Routines that Invite Cooperation

Being a facilitator of Positive Discipline really allows me to see that all of the systems our family has put into place has created an environment of cooperation and contribution.  Each week I meet with a group of thoughtful, loving parents who are looking for tools and answers for getting their kids to behave better, and to be more cooperative.  As I share the principles of PD with them, I also reflect on how far my own family has come in embracing those principles.  And honesty, I'm feeling pretty bad ass about it these days...

Take for example, rewards and punishments.  Many parents who come through the Parenting with Positive Discipline class have a hard time believing that children are able to contribute for the sake of contributing.  We play with the idea of creating routines with them and making agreements and the follow up questions is always, "Well, what about when they still won't help out?"  

Thank you to all the "yes, but" parents out there, you are valuable members of the class and allow for a much deeper discussion of the principles behind the Positive Discipline philosophy....

Here's the deal, we all want to know that what we do matters.  We all are looking for connections and a sense of belonging.  When helping out around the house becomes a way to get those needs met, rather than a power struggle, or a chore imposed on our kids, they are much more likely to cooperate.

Mutual respect is all about respecting ourselves and respecting the other person.

We aren't respecting our kids when we give them a laundry list of things they have to do.
We aren't respecting our kids when we yell, bribe or threaten them into getting those things done.
We aren't respecting ourselves when we get emotionally attached to what our kids do or don't do.
We aren't respecting ourselves when we avoid the fight by just doing all the housework ourselves.

So what is a mutually respectful way of inviting our children to cooperate?  

Well, at our house we call it Family Work.  We all live together, share space, and share the work.  Granted, my husband and I have a much larger "share" of the work than the kids, but contributing to the housework has become a given.  Contributing to the good of the group is a value that we hold, and it is modeled and practice on a daily basis in our home.

Routines are also a big part of encouraging our kids to contribute.  We have three specific routines in place that help with keeping the house tidy.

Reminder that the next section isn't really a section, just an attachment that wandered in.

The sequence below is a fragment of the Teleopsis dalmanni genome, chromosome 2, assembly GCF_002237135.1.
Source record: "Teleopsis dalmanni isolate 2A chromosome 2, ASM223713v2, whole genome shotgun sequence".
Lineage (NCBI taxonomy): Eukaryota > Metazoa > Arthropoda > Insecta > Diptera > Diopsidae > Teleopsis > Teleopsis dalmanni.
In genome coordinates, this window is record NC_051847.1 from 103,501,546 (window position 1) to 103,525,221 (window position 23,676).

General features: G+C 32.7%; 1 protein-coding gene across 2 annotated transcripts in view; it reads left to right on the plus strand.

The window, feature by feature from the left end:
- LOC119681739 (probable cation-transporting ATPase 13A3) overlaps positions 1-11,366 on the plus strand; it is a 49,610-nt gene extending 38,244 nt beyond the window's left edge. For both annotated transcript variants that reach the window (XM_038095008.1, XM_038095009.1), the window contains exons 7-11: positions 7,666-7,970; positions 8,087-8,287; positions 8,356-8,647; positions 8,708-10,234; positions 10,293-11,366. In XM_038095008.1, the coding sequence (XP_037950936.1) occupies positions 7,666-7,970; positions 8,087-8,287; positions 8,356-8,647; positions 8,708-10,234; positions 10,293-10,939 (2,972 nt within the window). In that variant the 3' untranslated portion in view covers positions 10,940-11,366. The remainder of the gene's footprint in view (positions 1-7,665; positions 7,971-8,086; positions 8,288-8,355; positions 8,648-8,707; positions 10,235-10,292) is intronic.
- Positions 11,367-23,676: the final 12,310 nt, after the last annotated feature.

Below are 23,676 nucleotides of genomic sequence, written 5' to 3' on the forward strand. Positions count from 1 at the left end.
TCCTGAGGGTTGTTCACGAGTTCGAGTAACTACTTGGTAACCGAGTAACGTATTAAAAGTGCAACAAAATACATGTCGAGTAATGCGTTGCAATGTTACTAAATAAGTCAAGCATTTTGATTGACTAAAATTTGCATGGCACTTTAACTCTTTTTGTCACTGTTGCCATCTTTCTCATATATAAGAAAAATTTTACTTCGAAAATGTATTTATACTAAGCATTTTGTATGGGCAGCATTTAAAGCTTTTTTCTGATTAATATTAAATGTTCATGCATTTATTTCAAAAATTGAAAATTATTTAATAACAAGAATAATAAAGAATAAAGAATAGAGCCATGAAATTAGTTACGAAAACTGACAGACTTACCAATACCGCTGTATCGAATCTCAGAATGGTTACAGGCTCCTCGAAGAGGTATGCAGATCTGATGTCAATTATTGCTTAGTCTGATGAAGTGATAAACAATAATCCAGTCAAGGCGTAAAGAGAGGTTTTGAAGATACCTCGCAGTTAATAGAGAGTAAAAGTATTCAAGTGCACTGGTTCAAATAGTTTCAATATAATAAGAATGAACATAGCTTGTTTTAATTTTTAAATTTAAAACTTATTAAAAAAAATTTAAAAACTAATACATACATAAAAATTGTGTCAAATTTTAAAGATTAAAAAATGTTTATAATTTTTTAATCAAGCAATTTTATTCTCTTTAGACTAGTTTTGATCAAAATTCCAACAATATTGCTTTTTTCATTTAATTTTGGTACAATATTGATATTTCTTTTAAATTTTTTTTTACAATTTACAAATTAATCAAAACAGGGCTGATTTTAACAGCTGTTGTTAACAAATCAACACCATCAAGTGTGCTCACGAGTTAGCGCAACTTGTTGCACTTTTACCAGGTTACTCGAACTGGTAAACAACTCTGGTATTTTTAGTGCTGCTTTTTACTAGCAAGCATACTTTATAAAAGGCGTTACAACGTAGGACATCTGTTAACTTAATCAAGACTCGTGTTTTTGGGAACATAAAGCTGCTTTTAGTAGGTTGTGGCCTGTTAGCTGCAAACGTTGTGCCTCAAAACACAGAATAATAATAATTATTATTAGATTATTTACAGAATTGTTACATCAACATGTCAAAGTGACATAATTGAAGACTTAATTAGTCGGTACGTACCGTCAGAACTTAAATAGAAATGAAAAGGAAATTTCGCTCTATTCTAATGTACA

*  Sunday House Cleaning Routine - Every Sunday morning, our family cleans the house.  This is a chance for my kids to do a big room clean.  They clean surfaces, vacuum the floor, take out their trash, start their laundry.  This is a big job for the kids.  Some weeks they are quicker at getting to it than others.  They are welcome to take as long as they want, playtime happens after the room is done, that is the routine.  Ben and I do the rest of the house (yes, my husband is the MAN when it comes to helping out with housework!!).  This routine has evolved from how we started it.  In the beginning we had them doing more than just their room, but what it turned into was a power of wills, not respectful to us or our kids.  This led into making some changes to the After School Routine.

Above is a poster that Ian made to remind him of what his room looks like when its clean. :)

*  After School Routine -  I was noticing that the kids would come home form school and drop their stuff on the floor and be out the door before I got a "how was your day?" out of my mouth.  Homework wasn't getting done, snacks weren't eaten (which lead to hunger induced meltdowns) and there was just no sense of connection.  To remedy this, we created an after school routine.  The kids are expected to empty lunch boxes, make a snack, and take out homework.  They are available to play after 4:20 each day.  Because we lightened the load on them during the housecleaning day, we also added in the expectation of choosing a "Family job" each afternoon.  There are 7 things they can choose from, and this has become a part of what gets done after school.

This is what our Daily Family Work chart looks like.

*  After Dinner Routine - Each night, after we eat dinner, the kids are expected to do their Family Work.  There are four jobs that need to get done, wipe the table, organize the shoes in the "red room" (our version of a mud room), feed the dog and take out the recycling.  The kids have been extremely creative in how to decide who does what - their techniques have ranges from alternating weeks, to flipping coins, to picking sticks.  I am not attached to how they decide, only that the work gets done.

The after dinner family work sticks...

These three routines have been golden for inviting cooperation, especially around housework...  But a key piece is that I didn't create them alone.  The kids were with me every step of the way, voicing their opinion, sharing ideas and solutions, coming up with plans that work for all of us, compromising.  By asking for their help, providing choices, and letting them know that their opinions and needs matter, we have created by in.  And when things start to fall apart, one of us writes it down in the agenda book to be discussed at a Family Meeting and together we come up with a solution that we can all live with.

My seven year old was the Family Meeting recorder this particular night...
Notice it says "two cups, 1 for Big job and 1 for smol joB."

So no, really, you don't need to punish or bribe your children to get them to help out.  All you have to do is respect them, listen to them, and engage them in creating systems in your home that invites everyone to contribute.

I swear, if I wasn't living the results of this, I wouldn't be writing about it.

Good luck, and let me know how it goes!!!1